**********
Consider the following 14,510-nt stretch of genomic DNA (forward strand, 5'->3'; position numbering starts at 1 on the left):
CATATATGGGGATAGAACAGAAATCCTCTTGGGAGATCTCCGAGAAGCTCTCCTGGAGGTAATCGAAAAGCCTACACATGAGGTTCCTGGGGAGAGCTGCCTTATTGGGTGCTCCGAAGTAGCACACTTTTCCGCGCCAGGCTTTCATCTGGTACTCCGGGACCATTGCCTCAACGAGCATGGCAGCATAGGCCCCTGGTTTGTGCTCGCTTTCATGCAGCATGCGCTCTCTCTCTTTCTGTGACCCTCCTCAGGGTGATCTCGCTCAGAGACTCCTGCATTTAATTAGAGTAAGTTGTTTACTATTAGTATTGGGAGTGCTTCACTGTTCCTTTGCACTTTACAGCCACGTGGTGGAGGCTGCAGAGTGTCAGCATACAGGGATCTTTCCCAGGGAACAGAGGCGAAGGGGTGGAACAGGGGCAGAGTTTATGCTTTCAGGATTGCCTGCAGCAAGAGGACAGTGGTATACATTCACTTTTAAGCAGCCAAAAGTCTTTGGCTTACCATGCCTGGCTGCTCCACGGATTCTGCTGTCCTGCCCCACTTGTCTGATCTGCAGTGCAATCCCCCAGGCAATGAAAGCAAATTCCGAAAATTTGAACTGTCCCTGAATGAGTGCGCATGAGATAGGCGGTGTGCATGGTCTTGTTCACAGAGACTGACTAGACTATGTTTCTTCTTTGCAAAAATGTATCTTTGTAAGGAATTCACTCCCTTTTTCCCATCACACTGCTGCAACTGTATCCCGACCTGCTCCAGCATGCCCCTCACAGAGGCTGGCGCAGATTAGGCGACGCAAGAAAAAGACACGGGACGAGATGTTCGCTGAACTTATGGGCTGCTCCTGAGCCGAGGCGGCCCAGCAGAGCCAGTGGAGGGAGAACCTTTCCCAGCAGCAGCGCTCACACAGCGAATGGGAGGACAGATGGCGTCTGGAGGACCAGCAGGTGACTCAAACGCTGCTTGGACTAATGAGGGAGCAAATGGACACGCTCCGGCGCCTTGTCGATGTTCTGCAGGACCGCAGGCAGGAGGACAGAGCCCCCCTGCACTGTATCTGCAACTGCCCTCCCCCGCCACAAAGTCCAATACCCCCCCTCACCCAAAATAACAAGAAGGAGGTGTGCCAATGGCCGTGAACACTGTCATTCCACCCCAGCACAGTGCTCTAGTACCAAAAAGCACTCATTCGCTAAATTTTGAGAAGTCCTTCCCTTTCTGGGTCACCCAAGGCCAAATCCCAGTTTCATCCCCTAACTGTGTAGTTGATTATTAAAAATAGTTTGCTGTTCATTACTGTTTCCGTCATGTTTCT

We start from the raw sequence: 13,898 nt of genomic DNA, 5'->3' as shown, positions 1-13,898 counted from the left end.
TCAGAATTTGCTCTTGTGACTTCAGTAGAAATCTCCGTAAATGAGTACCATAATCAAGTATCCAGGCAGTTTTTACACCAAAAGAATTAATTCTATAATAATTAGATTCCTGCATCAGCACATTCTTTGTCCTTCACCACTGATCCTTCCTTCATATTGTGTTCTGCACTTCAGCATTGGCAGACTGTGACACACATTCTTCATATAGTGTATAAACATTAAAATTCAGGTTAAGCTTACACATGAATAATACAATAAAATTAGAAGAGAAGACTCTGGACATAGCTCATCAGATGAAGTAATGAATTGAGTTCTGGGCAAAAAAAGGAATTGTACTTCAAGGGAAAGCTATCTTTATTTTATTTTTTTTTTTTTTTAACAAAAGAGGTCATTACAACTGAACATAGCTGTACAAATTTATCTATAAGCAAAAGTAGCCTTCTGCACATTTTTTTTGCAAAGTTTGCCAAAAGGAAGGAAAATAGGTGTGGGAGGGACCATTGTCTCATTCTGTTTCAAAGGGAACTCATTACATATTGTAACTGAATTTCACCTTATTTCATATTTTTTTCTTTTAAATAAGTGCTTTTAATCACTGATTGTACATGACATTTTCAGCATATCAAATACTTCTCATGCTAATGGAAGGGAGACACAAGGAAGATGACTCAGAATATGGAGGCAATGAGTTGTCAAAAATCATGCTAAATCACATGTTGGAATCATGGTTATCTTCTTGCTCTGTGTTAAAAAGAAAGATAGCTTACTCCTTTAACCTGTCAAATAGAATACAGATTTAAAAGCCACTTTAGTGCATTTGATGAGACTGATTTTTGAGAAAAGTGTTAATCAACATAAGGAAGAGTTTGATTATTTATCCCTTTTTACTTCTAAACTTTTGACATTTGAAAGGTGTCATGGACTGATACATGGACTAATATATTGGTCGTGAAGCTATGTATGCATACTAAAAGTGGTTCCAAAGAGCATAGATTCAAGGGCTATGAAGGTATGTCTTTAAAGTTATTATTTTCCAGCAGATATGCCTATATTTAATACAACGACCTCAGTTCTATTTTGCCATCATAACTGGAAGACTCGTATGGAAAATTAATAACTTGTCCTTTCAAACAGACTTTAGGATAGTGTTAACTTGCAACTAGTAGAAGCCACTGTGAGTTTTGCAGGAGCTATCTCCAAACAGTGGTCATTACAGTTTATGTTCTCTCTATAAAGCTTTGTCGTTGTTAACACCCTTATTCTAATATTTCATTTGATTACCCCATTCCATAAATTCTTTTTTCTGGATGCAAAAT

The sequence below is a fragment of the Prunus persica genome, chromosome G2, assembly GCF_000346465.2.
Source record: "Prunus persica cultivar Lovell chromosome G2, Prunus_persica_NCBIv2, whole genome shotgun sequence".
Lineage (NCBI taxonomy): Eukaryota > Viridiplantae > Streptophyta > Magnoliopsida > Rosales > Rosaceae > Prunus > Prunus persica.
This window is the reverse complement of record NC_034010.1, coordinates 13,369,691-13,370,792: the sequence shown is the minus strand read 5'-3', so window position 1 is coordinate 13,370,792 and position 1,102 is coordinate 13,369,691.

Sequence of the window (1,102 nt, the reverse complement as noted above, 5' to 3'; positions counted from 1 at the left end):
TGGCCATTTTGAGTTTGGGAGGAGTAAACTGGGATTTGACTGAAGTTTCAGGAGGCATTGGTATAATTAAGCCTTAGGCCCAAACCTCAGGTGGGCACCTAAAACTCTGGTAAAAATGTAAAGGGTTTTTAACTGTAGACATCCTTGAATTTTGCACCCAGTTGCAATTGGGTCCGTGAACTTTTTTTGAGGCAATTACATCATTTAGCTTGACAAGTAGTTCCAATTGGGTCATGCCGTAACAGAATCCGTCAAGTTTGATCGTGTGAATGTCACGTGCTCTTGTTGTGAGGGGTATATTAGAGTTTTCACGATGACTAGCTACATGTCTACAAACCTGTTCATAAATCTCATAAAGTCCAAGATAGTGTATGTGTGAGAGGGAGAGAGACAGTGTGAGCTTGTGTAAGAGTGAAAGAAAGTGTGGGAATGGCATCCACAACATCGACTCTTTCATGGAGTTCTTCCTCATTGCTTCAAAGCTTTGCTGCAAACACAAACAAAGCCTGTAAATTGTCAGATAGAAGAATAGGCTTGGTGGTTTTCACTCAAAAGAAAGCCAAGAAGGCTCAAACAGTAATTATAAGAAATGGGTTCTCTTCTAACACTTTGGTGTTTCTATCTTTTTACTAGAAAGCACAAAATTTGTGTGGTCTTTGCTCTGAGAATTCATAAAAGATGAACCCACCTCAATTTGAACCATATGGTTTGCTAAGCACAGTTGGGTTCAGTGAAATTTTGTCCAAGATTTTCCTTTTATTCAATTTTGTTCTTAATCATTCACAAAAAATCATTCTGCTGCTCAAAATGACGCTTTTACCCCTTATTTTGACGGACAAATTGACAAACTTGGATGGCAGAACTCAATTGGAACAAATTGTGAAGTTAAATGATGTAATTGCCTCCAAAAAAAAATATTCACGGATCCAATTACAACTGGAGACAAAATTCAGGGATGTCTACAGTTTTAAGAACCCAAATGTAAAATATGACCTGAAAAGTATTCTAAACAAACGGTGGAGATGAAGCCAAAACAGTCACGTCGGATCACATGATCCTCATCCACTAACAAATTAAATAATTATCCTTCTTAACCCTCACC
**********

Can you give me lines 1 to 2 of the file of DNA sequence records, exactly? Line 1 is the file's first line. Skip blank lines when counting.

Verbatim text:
Consider the following 14,510-nt stretch of genomic DNA (forward strand, 5'->3'; position numbering starts at 1 on the left):
CATATATGGGGATAGAACAGAAATCCTCTTGGGAGATCTCCGAGAAGCTCTCCTGGAGGTAATCGAAAAGCCTACACATGAGGTTCCTGGGGAGAGCTGCCTTATTGGGTGCTCCGAAGTAGCACACTTTTCCGCGCCAGGCTTTCATCTGGTACTCCGGGACCATTGCCTCAACGAGCATGGCAGCATAGGCCCCTGGTTTGTGCTCGCTTTCATGCAGCATGCGCTCTCTCTCTTTCTGTGACCCTCCTCAGGGTGATCTCGCTCAGAGACTCCTGCATTTAATTAGAGTAAGTTGTTTACTATTAGTATTGGGAGTGCTTCACTGTTCCTTTGCACTTTACAGCCACGTGGTGGAGGCTGCAGAGTGTCAGCATACAGGGATCTTTCCCAGGGAACAGAGGCGAAGGGGTGGAACAGGGGCAGAGTTTATGCTTTCAGGATTGCCTGCAGCAAGAGGACAGTGGTATACATTCACTTTTAAGCAGCCAAAAGTCTTTGGCTTACCATGCCTGGCTGCTCCACGGATTCTGCTGTCCTGCCCCACTTGTCTGATCTGCAGTGCAATCCCCCAGGCAATGAAAGCAAATTCCGAAAATTTGAACTGTCCCTGAATGAGTGCGCATGAGATAGGCGGTGTGCATGGTCTTGTTCACAGAGACTGACTAGACTATGTTTCTTCTTTGCAAAAATGTATCTTTGTAAGGAATTCACTCCCTTTTTCCCATCACACTGCTGCAACTGTATCCCGACCTGCTCCAGCATGCCCCTCACAGAGGCTGGCGCAGATTAGGCGACGCAAGAAAAAGACACGGGACGAGATGTTCGCTGAACTTATGGGCTGCTCCTGAGCCGAGGCGGCCCAGCAGAGCCAGTGGAGGGAGAACCTTTCCCAGCAGCAGCGCTCACACAGCGAATGGGAGGACAGATGGCGTCTGGAGGACCAGCAGGTGACTCAAACGCTGCTTGGACTAATGAGGGAGCAAATGGACACGCTCCGGCGCCTTGTCGATGTTCTGCAGGACCGCAGGCAGGAGGACAGAGCCCCCCTGCACTGTATCTGCAACTGCCCTCCCCCGCCACAAAGTCCAATACCCCCCCTCACCCAAAATAACAAGAAGGAGGTGTGCCAATGGCCGTGAACACTGTCATTCCACCCCAGCACAGTGCTCTAGTACCAAAAAGCACTCATTCGCTAAATTTTGAGAAGTCCTTCCCTTTCTGGGTCACCCAAGGCCAAATCCCAGTTTCATCCCCTAACTGTGTAGTTGATTATTAAAAATAGTTTGCTGTTCATTACTGTTTCCGTCATGTTTCT